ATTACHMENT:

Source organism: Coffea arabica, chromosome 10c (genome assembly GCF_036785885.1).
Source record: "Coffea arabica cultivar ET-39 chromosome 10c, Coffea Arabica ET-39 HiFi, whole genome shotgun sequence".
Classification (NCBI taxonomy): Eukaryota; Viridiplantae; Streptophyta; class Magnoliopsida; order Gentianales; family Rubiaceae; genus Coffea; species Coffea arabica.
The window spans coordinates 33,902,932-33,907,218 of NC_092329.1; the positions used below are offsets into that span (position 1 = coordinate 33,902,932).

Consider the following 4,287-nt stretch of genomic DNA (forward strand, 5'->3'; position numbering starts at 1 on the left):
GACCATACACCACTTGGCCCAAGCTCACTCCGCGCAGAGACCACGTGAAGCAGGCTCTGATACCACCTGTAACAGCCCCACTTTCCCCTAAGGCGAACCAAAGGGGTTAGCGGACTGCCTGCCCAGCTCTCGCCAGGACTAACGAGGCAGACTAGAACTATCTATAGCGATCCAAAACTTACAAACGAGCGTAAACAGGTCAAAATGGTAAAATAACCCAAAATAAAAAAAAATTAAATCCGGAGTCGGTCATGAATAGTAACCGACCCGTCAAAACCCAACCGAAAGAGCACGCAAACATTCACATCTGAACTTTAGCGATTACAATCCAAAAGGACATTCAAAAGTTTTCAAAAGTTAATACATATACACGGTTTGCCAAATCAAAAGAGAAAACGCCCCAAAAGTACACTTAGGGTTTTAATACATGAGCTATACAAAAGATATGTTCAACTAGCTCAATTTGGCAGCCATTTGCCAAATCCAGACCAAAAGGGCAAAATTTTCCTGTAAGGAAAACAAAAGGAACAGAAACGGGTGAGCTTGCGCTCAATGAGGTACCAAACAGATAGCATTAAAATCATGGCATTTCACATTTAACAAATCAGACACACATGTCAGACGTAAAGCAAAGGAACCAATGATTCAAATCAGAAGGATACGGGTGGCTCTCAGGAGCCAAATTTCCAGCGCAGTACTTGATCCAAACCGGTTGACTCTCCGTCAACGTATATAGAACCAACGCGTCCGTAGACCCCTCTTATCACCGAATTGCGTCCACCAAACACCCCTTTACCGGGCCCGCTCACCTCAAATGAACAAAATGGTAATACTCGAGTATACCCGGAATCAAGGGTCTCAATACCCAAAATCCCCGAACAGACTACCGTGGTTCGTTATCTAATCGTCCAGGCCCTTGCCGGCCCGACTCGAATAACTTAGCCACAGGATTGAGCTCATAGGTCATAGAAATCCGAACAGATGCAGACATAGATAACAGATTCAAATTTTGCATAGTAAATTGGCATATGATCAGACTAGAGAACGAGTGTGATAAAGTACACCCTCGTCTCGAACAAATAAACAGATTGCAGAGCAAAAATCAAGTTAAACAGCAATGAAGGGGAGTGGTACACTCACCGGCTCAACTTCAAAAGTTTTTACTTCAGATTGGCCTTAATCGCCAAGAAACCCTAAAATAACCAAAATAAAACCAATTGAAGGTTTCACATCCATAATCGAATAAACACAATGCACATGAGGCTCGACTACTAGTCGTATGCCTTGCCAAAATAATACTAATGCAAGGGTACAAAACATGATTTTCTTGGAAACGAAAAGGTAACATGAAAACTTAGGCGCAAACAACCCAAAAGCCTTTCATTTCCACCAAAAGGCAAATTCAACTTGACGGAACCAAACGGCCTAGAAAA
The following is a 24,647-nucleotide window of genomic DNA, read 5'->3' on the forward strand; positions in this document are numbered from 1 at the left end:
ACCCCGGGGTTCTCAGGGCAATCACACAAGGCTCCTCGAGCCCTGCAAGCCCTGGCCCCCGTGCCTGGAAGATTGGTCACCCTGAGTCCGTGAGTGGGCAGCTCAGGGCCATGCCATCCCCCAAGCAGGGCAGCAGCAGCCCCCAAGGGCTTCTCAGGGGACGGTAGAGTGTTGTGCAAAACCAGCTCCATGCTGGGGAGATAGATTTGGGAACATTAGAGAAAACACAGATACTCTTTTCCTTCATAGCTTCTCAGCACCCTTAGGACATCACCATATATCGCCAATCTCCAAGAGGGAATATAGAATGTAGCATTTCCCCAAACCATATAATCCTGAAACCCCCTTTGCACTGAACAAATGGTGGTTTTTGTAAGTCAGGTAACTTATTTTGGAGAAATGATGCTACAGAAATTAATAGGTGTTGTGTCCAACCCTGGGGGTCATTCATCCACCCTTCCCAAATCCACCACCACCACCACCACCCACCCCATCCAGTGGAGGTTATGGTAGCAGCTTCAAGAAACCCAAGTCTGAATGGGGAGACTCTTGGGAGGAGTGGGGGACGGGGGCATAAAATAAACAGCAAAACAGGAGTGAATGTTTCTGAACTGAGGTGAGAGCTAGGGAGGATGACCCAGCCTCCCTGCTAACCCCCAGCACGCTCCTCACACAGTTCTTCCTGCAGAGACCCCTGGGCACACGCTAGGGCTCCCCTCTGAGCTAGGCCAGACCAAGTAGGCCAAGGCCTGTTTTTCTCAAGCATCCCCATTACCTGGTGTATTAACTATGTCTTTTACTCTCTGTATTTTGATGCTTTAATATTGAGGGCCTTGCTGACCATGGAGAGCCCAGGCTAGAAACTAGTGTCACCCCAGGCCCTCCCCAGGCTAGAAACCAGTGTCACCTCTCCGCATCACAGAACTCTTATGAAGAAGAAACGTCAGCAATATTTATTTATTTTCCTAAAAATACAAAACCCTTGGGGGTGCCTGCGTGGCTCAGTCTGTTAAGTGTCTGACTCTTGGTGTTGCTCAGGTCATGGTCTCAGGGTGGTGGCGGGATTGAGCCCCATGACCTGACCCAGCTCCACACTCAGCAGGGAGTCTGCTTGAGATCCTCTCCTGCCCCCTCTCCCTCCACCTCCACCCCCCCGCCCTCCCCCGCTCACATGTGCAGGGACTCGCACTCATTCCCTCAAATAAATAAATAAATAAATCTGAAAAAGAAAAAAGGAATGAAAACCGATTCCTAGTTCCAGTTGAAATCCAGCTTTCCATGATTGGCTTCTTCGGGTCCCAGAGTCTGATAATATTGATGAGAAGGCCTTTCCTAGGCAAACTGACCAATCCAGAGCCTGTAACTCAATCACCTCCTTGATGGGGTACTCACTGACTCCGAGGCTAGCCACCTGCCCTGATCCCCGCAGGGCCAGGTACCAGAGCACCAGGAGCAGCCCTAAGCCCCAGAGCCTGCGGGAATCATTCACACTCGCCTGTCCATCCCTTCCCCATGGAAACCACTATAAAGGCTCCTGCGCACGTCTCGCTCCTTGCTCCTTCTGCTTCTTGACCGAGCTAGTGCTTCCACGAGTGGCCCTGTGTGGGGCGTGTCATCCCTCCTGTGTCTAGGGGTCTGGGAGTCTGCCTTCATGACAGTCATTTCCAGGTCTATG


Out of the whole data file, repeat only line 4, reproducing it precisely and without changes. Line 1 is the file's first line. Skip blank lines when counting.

The window spans coordinates 33,902,932-33,907,218 of NC_092329.1; the positions used below are offsets into that span (position 1 = coordinate 33,902,932).